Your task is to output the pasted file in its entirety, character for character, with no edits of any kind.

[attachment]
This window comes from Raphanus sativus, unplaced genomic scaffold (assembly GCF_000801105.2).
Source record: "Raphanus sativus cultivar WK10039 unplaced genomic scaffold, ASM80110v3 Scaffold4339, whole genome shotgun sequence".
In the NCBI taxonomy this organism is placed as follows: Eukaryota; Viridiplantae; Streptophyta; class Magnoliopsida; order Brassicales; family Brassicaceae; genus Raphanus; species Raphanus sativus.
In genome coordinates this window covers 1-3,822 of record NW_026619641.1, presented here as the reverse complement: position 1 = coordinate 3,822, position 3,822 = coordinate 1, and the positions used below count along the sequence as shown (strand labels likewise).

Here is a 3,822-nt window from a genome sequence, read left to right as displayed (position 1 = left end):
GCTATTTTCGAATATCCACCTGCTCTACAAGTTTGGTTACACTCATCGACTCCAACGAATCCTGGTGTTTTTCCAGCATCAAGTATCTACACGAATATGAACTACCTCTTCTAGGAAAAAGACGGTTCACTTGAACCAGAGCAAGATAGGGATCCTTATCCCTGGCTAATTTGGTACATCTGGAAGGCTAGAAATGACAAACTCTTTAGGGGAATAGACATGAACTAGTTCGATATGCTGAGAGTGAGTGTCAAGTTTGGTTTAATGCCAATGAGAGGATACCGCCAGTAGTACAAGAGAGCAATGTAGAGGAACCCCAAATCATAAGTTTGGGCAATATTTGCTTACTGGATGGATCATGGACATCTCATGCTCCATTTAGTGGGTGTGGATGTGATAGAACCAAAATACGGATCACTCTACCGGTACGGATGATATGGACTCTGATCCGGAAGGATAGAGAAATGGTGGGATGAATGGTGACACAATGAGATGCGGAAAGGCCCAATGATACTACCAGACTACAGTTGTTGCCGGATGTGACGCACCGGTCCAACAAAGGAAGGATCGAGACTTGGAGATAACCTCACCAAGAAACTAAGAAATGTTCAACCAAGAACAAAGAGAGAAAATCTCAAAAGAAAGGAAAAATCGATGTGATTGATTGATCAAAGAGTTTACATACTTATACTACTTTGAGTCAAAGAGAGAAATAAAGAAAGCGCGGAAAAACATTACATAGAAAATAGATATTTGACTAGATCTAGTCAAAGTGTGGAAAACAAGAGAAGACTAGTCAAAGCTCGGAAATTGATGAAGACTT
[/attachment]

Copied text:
This window comes from Raphanus sativus, unplaced genomic scaffold (assembly GCF_000801105.2).
Source record: "Raphanus sativus cultivar WK10039 unplaced genomic scaffold, ASM80110v3 Scaffold4339, whole genome shotgun sequence".
In the NCBI taxonomy this organism is placed as follows: Eukaryota; Viridiplantae; Streptophyta; class Magnoliopsida; order Brassicales; family Brassicaceae; genus Raphanus; species Raphanus sativus.
In genome coordinates this window covers 1-3,822 of record NW_026619641.1, presented here as the reverse complement: position 1 = coordinate 3,822, position 3,822 = coordinate 1, and the positions used below count along the sequence as shown (strand labels likewise).

Here is a 3,822-nt window from a genome sequence, read left to right as displayed (position 1 = left end):
GCTATTTTCGAATATCCACCTGCTCTACAAGTTTGGTTACACTCATCGACTCCAACGAATCCTGGTGTTTTTCCAGCATCAAGTATCTACACGAATATGAACTACCTCTTCTAGGAAAAAGACGGTTCACTTGAACCAGAGCAAGATAGGGATCCTTATCCCTGGCTAATTTGGTACATCTGGAAGGCTAGAAATGACAAACTCTTTAGGGGAATAGACATGAACTAGTTCGATATGCTGAGAGTGAGTGTCAAGTTTGGTTTAATGCCAATGAGAGGATACCGCCAGTAGTACAAGAGAGCAATGTAGAGGAACCCCAAATCATAAGTTTGGGCAATATTTGCTTACTGGATGGATCATGGACATCTCATGCTCCATTTAGTGGGTGTGGATGTGATAGAACCAAAATACGGATCACTCTACCGGTACGGATGATATGGACTCTGATCCGGAAGGATAGAGAAATGGTGGGATGAATGGTGACACAATGAGATGCGGAAAGGCCCAATGATACTACCAGACTACAGTTGTTGCCGGATGTGACGCACCGGTCCAACAAAGGAAGGATCGAGACTTGGAGATAACCTCACCAAGAAACTAAGAAATGTTCAACCAAGAACAAAGAGAGAAAATCTCAAAAGAAAGGAAAAATCGATGTGATTGATTGATCAAAGAGTTTACATACTTATACTACTTTGAGTCAAAGAGAGAAATAAAGAAAGCGCGGAAAAACATTACATAGAAAATAGATATTTGACTAGATCTAGTCAAAGTGTGGAAAACAAGAGAAGACTAGTCAAAGCTCGGAAATTGATGAAGACTT